Prior to Oregon State, Hull was on the coaching staff at his alma mater, Holy Cross, for five seasons (1998-2002). While at Holy Cross, Hull participated in the NFL’s Minority Internship Program with the San Diego Chargers (2000-01). In 2007, he attended the Minority Coaches Forum in Chandler, Arizona. Hull also interned as a volunteer assistant coach with the Winnipeg Blue Bombers of the Canadian Football League in 1999.

 

Hull began his coaching career at the high school level in Massachusetts. He was the head coach at South High School from 1996-97 after serving as the school’s offensive coordinator from 1992-94. Hull was the passing game coordinator at Auburn High School in 1995.

 

After graduating from Holy Cross, Hull played three seasons in the Canadian Football League with the Winnipeg Blue Bombers (1990-92) and Toronto Argonauts (1992). In 1990, the Blue Bombers won the Grey Cup. Hull also signed with the New England Patriots as a free agent in 1998.

 

Hull was a standout receiver at Holy Cross from 1984-87, playing under former Maryland head coach and current Tampa Bay Buccaneers linebackers coach Mark Duffner his final two seasons. The Crusaders were 21-1 in his final two collegiate seasons. In 1987, Holy Cross was ranked No. 1 in Division I-AA and won the Colonial League title and the Lambert Cup. Hull was a preseason All-America choice as a junior. He earned his bachelor’s degree in economics from Holy Cross in 1988 and a master’s in secondary education from Worcester State in 1995.

 

A native of Vineland, N.J., Hull earned two letters as a wide receiver for Vineland High School. He was selected All-Cape League, First Team All-South Jersey, First Team All-New Jersey Group-4, honorable mention all-state and the Vineland Student-Athlete of the Year. He was also a track performer and competed in the long jump and ran the 400 meters.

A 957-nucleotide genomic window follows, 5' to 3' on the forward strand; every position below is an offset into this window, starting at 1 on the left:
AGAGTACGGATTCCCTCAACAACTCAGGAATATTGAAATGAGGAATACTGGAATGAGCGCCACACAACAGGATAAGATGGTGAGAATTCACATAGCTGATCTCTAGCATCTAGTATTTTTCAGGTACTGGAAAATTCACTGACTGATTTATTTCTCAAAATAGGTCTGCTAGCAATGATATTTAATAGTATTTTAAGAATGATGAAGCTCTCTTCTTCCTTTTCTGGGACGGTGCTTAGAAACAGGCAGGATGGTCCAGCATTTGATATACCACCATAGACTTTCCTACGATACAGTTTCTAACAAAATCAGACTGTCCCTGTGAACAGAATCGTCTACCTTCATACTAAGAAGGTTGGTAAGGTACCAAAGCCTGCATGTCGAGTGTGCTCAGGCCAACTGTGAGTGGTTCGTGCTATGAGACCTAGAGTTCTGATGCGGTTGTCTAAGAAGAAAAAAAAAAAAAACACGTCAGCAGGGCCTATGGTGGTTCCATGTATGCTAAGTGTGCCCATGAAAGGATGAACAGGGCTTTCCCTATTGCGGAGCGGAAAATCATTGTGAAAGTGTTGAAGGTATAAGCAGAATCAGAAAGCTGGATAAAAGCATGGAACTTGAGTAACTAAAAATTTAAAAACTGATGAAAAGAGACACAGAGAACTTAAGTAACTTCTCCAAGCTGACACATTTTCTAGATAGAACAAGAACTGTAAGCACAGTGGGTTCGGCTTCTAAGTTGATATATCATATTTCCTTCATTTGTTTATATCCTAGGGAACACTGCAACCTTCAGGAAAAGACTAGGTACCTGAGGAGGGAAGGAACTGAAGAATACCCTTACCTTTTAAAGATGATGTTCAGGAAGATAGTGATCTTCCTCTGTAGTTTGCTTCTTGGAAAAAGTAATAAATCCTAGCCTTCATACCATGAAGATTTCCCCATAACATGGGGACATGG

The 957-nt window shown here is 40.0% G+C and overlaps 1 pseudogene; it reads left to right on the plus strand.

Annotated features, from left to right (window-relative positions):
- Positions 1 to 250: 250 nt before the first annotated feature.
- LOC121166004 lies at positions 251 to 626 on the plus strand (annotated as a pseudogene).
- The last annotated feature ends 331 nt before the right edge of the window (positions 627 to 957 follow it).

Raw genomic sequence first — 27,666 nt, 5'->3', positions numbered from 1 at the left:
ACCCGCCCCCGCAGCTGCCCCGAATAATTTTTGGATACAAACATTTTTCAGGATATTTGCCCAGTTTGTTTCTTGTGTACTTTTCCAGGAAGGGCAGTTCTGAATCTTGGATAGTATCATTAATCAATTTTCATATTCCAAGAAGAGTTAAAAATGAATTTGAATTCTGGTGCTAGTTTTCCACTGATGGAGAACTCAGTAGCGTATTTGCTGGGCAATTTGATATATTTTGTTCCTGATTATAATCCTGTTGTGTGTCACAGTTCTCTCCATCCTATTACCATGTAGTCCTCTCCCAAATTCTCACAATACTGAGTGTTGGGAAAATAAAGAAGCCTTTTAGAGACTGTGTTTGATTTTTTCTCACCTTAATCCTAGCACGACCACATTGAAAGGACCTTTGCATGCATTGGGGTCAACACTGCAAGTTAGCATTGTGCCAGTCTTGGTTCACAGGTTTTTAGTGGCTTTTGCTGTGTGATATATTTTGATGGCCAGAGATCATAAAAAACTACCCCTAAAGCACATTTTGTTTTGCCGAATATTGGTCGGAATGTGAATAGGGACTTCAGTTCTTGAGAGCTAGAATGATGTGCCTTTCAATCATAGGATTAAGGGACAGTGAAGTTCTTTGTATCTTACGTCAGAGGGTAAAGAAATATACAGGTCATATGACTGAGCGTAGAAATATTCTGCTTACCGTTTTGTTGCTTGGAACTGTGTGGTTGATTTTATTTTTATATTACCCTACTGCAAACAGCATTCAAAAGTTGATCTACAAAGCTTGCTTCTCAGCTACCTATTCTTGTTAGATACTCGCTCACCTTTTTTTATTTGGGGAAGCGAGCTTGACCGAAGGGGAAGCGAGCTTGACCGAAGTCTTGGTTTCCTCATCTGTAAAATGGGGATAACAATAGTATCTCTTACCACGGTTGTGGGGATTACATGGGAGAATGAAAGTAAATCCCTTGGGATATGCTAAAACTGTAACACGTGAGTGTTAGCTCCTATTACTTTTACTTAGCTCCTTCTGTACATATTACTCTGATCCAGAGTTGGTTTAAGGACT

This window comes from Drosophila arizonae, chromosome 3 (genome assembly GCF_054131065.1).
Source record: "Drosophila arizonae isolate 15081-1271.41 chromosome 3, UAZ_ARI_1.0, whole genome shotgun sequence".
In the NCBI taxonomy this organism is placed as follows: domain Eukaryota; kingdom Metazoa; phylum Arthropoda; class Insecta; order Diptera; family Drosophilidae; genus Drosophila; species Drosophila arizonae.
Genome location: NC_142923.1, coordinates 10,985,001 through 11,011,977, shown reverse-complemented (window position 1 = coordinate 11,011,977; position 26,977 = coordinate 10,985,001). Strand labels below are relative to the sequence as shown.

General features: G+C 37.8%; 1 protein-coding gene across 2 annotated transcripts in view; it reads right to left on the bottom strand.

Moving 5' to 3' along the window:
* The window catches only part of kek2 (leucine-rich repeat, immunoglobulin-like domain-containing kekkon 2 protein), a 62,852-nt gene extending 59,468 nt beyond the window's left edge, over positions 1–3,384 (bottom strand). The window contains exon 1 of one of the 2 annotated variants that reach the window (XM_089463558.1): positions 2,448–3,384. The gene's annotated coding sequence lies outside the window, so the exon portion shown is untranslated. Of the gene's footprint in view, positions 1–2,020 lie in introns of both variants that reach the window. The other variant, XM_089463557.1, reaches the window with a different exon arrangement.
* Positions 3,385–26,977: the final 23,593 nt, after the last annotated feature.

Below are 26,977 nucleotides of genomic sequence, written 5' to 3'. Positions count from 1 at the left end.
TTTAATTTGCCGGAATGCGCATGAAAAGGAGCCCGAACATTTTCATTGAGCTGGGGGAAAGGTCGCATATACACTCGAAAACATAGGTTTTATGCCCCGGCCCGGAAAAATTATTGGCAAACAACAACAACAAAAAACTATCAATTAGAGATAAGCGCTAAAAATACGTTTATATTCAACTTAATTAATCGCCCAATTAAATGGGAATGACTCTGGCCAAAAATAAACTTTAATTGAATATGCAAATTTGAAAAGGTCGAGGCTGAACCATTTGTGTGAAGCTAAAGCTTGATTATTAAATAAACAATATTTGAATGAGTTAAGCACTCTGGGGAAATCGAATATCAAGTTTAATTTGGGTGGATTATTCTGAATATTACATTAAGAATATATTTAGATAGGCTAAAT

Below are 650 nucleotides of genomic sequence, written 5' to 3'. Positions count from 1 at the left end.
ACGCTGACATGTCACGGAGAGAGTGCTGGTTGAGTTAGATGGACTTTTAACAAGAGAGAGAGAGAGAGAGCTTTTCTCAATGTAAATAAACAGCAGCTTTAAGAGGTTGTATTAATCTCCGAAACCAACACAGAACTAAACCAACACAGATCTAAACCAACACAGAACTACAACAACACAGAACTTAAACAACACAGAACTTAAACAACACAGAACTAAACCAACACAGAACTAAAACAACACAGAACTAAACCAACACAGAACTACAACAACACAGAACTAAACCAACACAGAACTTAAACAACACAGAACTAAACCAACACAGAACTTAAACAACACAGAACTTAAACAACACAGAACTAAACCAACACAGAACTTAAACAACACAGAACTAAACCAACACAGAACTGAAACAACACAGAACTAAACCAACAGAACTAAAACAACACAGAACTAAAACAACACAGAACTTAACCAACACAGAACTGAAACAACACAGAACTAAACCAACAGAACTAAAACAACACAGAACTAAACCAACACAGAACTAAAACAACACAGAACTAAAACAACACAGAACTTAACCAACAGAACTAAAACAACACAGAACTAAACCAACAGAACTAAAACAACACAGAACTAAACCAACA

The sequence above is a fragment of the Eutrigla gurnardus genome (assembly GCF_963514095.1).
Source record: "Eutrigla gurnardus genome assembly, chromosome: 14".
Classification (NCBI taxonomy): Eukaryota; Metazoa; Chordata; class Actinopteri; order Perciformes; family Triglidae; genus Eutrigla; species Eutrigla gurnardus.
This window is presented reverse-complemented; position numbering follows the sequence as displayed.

Singleton holds 14 years of collegiate coaching experience, including nine seasons at his alma mater, Air Force. He served as the special teams coordinator/running backs coach at Arkansas in 2015.

 

Last season, Singleton guided Razorbacks running back Alex Collins to a career year. Collins started a career-high 12 games and totaled 271 carries for 1,577 yards (5.8 average) and 20 touchdowns. He also contributed with 13 receptions for 95 yards en route to being named a semifinalist for the Doak Walker Award, given annually to the best running back in the nation. Collins set career highs in every statistical rushing category despite recording consecutive 1,000-yard rushing seasons in his previous two seasons. He ranked among the best in the nation and the Southeastern Conference in rushing yards (12th in nation/third in SEC) and rushing touchdowns (tied for sixth in nation/third in SEC). Collins’ 121.3 rushing yards per game ranked 12th in the nation and third in the SEC. Collins was named Second Team All-SEC for his efforts.